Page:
However, apart from the fact that this estimate takes the current demand curves as given and does not consider the leakages and waste in the current food systems (UNEP, 2009), the focus on increasing production may not adequately consider the fact that hunger today is not so much a consequence of stocks being too low or to global supplies being unable to meet demand; rather it is due to poverty. It is their lack of purchasing power that makes it difficult for the poorest segments of the population, including marginal small-scale farmers who are often net-food buyers, to withstand economic shocks such as those that result from sudden increases in the prices of basic food commodities. Increasing the incomes of the poorest is therefore the best way to combat hunger. Investment in agriculture is needed, but it should not only foster production to meet growing needs; it should also reduce rural poverty by boosting the incomes of small-scale farmers. Only by supporting small producers will it be possible to help break the vicious cycle that leads from rural poverty to the expansion of urban slums, in which poverty breeds more poverty.
In addition, agriculture must not compromise on its ability to satisfy future needs. The loss of biodiversity (Esquinas-Alcázar, 2005; Swanson, 2005), the unsustainable use of water, as well as the degradation and pollution of soils and water, undermine the continuing ability of the earth’s natural resources to support agriculture. Climate change, which translates into more frequent and extreme weather events, such as droughts and floods, and less predictable rainfall, is already severely affecting the ability of certain regions and communities to feed themselves, and it is destabilizing markets. The change in average temperatures is threatening the ability of entire regions, particularly those where rain-fed agriculture is practiced, to maintain their existing levels of agricultural production (Stern, 2007; IPCC, 2007b). Less fresh water will be available for agricultural production, and the rise in sea levels is already causing the salinization of water in certain coastal areas, rendering that water unsuitable for irrigation purposes.
As is well known, current agricultural practices are exacerbating this situation in a number of ways. For instance, deforestation to enable the expansion of cultivated areas, represents a major source of carbon dioxide (CO2) emissions (accounting for 17 per cent of total anthropogenic GHG emissions), while methane (CH4) emissions result from rice paddies and livestock digestion (accounting for 14.3 per cent of emissions). Another GHG emission is nitrous oxide (N2O), which is produced in particular through the Haber-Bosch process of fabricating nitrogen-based fertilizers (accounting for another 7.2 per cent) (Allen et al., 2009; Meinhausen et al., 2009).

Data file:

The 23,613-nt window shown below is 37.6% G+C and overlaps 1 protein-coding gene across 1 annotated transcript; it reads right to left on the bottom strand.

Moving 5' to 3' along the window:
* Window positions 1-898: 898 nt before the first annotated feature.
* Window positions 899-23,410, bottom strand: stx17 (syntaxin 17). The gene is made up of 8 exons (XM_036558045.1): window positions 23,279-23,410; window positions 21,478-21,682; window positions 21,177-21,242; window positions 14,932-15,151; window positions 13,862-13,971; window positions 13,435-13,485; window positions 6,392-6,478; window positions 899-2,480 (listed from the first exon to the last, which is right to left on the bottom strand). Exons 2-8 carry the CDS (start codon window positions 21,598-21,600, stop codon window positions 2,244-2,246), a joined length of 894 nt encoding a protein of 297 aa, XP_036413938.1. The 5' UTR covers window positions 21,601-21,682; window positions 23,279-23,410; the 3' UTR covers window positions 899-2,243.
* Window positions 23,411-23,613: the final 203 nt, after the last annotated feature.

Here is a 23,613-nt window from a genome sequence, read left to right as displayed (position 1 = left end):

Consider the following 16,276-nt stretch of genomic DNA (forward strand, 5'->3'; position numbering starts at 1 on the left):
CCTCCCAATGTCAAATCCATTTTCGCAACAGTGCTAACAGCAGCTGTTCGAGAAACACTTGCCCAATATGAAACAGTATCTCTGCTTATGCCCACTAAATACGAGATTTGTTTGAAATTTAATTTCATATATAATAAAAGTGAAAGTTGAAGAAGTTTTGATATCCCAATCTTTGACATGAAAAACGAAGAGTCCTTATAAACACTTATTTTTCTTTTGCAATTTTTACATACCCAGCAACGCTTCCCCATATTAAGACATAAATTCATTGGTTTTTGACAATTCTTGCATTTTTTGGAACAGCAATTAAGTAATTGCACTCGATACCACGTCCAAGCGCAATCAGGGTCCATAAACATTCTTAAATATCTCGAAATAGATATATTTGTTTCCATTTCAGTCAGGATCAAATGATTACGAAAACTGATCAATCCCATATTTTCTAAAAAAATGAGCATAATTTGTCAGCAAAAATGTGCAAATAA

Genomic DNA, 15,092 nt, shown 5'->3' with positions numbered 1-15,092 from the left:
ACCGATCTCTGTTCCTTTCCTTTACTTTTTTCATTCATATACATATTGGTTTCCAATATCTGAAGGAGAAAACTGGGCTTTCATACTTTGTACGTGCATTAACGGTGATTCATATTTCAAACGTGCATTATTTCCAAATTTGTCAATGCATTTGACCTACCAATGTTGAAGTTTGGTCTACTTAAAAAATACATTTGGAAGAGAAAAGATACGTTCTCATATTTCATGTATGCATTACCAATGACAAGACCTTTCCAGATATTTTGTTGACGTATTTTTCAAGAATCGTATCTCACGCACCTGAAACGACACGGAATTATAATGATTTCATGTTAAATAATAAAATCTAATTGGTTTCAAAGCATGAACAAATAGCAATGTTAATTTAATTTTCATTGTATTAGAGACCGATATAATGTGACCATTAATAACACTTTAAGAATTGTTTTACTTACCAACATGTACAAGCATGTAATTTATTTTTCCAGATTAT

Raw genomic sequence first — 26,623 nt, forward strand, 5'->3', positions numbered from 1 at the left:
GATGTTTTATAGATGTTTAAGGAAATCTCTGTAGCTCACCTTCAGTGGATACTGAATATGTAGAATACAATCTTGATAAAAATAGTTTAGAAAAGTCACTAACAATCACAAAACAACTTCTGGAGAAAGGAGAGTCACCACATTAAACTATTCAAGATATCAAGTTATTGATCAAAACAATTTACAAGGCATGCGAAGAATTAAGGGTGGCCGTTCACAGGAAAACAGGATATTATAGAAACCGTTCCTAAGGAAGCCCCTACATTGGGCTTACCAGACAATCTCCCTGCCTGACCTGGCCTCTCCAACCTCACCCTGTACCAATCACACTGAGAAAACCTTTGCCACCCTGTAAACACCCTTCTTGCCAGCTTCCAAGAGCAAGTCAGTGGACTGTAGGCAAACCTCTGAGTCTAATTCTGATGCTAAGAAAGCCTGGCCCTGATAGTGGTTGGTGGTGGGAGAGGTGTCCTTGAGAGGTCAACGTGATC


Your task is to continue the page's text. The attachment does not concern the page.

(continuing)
Agroecology is increasingly seen as one way to address these considerable challenges. A wide range of experts within the scientific community and international agencies such as the FAO and Bioversity International (2007), and UNEP (2005) view it as a way to improve the resilience and sustainability of food systems (IAASTD, 2009a; Wezel et al., 2009a). It is also gaining ground in countries as diverse as Brazil, France, Germany and the United States (Wezel et al., 2009).
C. Agroecology: mimicking nature
Agroecology has been defined as the “application of ecological science to the study, design and management of sustainable agroecosystems” (Altieri, 1995; Gliessman, 2007). It seeks to improve agricultural systems by mimicking or augmenting natural processes, thus enhancing beneficial biological interactions and synergies among the components of agrobiodiversity (Altieri, 2002). Common principles of agroecology include recycling nutrients and energy on farms, rather than augmenting nutrients with external inputs; integrating crops and livestock; diversifying species and genetic resources in the agroecosystems over time and space, from the field to landscape levels; and improving interactions and productivity throughout the agricultural system, rather than focusing on individual species. Agroecology is highly knowledge-intensive, based on techniques that are not delivered top-down but developed on the basis of farmers’ knowledge and experimentation . Its practices require diversifying the tasks on the farm and linking them to the diversity of species (including animals) that interact at field level.
A variety of techniques have been developed and successfully tested in a range of regions that are based on this approach (Pretty, 2008). Integrated nutrient management reconciles the need to fix nitrogen in the soil by importing inorganic and organic sources of nutrients and reducing nutrient losses through erosion control. Thus it also builds up soil organic matter, which enhances soil fertility and can bind significant amounts of carbon in the soil. Agroforestry incorporates multifunctional trees into agricultural systems. Water harvesting in dryland areas enables the cultivation of formerly abandoned and degraded lands, and improves the water productivity of crops. The integration of livestock into farming systems, such as dairy cattle, pigs and poultry, including using zero- grazing cut and carry practices, provides a source of protein to families while also fertilizing soils. The incorporation of fish, shrimps and other aquatic resources into farm systems, such as into irrigated rice fields and fish ponds, provides similar benefits. These approaches involve the maintenance or introduction of agricultural biodiversity as a result of the integration of diverse crops, livestock, agroforestry, fish, pollinators, insects, soil biota and other components.